WELCOME TO EARTH
BACKPACKING + MOUNTAINEERING + PHOTOGRAPHY
There's a lot happening in this picture, here’s my best attempt at explaining it in my own words while trying not making it too complicated.
Most cameras can have their settings tweaked to make them very sensitive to light. A properly exposed night picture (especially a huge panorama like this) will reveal details and beauty of our nighttime world that most likely will have been hiding in plain sight. It’s like using night vision goggles to see in the dark. It’s not cheating by altering reality, it’s just using technology to gain a perspective on reality that you’d normally be blind to.
How it was shot
The sky and foreground are each a series of 7 photographs manually stitched together to represent the 300° field of view I had from the near summit of North Sister that night. Nikon D810 (full frame sensor body), with a high quality wide angle 14mm (14-24mm) glass nose.
It’s a bit of a drag on of text but I do want to share some of my thought process behind the photograph and shooting style that works for me in hopes it can work for others who are interested in astrophotography as well.
As soon as it was dark and the stars were out it was immediately apparent how special this night was going to be. More fire smoke, this time blowing northbound from the Crater Lake fire had settled into the lower mountain valleys. The smoke helps lights from cities, cars, fires, etc, deflect outwards and it becomes extremely glorified when captured over a 4 minute exposure from a really sensitive camera.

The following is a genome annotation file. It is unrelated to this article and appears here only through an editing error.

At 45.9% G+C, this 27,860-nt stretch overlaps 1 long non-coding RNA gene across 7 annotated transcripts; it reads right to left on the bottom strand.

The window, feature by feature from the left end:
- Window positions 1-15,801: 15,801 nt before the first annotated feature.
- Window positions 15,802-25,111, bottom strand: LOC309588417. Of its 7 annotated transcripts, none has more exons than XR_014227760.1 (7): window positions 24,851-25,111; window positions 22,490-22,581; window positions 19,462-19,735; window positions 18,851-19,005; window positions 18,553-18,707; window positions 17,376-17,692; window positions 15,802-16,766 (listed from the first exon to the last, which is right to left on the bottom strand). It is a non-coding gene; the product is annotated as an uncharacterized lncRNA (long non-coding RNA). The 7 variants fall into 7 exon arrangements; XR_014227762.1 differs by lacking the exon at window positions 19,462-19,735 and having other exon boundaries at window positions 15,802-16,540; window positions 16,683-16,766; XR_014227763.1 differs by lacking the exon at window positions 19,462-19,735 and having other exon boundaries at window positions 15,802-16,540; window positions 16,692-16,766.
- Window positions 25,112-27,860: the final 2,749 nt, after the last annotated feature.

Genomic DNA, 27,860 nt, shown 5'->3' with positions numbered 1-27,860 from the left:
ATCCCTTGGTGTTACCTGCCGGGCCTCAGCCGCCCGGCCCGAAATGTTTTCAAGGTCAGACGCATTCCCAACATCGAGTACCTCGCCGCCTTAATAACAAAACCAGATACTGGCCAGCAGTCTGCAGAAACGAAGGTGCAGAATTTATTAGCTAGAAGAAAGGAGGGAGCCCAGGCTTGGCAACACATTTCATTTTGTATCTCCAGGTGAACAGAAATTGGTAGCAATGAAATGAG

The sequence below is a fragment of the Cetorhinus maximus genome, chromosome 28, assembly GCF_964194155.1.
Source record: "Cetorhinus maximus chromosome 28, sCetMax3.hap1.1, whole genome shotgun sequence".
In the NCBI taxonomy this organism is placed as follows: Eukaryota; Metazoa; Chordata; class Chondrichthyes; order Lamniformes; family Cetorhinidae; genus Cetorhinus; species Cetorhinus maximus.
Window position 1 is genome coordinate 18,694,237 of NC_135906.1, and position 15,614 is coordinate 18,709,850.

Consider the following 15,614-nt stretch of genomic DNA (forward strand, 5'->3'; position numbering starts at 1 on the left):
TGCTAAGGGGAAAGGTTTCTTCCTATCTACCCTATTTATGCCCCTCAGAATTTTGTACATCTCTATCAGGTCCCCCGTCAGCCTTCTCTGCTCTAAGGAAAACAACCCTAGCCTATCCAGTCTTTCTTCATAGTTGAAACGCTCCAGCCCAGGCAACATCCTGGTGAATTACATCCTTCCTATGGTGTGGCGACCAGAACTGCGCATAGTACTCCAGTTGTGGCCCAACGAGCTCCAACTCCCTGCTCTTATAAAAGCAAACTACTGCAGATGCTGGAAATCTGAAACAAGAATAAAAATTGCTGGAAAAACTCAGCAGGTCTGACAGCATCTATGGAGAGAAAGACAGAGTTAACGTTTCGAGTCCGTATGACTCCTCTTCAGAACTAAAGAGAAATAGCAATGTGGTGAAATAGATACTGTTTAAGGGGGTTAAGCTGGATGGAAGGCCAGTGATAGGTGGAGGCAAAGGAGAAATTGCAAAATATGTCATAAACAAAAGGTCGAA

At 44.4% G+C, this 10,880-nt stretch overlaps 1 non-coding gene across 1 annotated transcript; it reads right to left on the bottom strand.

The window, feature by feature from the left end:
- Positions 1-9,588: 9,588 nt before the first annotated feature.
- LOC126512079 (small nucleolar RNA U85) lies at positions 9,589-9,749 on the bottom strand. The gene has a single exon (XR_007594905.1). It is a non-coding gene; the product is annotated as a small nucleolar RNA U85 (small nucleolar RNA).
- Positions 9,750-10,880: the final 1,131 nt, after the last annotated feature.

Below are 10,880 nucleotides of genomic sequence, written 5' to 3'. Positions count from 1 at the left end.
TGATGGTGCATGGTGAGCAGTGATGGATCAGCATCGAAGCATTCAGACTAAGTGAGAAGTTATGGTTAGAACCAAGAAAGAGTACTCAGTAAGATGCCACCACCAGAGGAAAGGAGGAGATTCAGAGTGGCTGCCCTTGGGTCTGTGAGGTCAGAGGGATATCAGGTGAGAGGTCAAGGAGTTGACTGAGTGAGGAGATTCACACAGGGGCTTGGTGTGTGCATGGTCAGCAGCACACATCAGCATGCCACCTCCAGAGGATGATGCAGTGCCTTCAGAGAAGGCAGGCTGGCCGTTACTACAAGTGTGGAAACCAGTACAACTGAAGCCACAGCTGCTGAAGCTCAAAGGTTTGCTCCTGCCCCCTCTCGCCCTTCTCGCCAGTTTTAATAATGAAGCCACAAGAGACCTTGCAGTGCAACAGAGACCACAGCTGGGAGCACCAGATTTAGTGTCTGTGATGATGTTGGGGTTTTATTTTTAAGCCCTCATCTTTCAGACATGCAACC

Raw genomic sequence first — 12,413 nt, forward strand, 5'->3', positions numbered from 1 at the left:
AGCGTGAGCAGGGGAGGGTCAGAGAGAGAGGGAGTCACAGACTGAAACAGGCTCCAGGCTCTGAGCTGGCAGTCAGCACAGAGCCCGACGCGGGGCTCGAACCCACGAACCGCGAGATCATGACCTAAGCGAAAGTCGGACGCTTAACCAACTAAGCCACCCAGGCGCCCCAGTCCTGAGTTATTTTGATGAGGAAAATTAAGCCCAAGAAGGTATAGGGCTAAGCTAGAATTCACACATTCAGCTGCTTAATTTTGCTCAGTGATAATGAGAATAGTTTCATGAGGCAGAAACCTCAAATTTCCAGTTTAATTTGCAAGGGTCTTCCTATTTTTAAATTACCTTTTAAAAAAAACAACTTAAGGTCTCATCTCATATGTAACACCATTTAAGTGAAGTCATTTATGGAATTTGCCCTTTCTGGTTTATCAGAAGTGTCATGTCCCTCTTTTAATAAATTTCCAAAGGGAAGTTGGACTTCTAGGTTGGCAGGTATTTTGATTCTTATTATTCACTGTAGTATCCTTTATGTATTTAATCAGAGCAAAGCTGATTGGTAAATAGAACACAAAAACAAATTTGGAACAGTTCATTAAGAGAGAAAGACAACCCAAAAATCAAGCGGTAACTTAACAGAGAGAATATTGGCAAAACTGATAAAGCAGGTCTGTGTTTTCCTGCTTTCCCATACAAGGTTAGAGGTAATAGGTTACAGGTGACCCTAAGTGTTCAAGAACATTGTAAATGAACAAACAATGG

I spent the first 1 ½ hours of darkness practicing shooting; Dialing in what camera settings the scene called for as well as really studying the foreground to understand where the light sources were coming from. This helps me mentally compose and visualize what the finished “ready for print” image is going to look like.
The Galactic core of our galaxy is an amazing sight to stargaze upon. Over the course of the night, the Earth will spin our view of it across the entire sky. This means the glowy galactic core that’s so beautiful in astro photography will move across the horizon and even change angles as the night progresses. This time of year (September, October, November) you are able to view it from a perspective where it looks completely vertical shooting out of the horizon, keeps directly overhead, then tucks away behind the horizon at your 6 o clock. Henry and I chose to sleep on North Sister where we were that night. Research and prior terrain experience from the area had told us the band would eventually crest vertically over middle sister at ~22:00 Sep 10th from these coordinates (where we slept). Scouting trips pay off sometimes!
The time was eventually right and the disc of our galaxy erupted out the summit of another ancient shield volcano (Middle Sister). I started my final series of exposures that would eventually become this huge ~300° panoramic view of Oregon by night. Set frame, set stopwatch, start exposure, climb into sleeping bag to wait four restless minutes, get up, stumble in the rocky dark to find camera without bumping it, hope to heck the button you’re about to press is your shutter button, stop exposure, check the exposure for quality on the lcd screen by zooming in for details, pan camera to next frame with ~40% overlap, start exposure and stopwatch again, back to bed, repeat, repeat, repeat….? kill battery. Also down bags, and jackets don’t do well with volcanic rocks. I really should use a wireless remote to fire my camera, and even a very expensive panoramic tripod mount would help, but it feels natural to me to be more involved in my photographs. That stuff takes up precious backpack space and weight limits as well.
It’s sometimes weeks of work and years of waiting for ideal conditions just to take a single photograph. 100% worth it. The thrill of the hunt, to actively seek and set yourself up in situations to have a chance to see the best mother nature can offer.
Thanks for reading! If you've any more questions, please feel free to send me a line at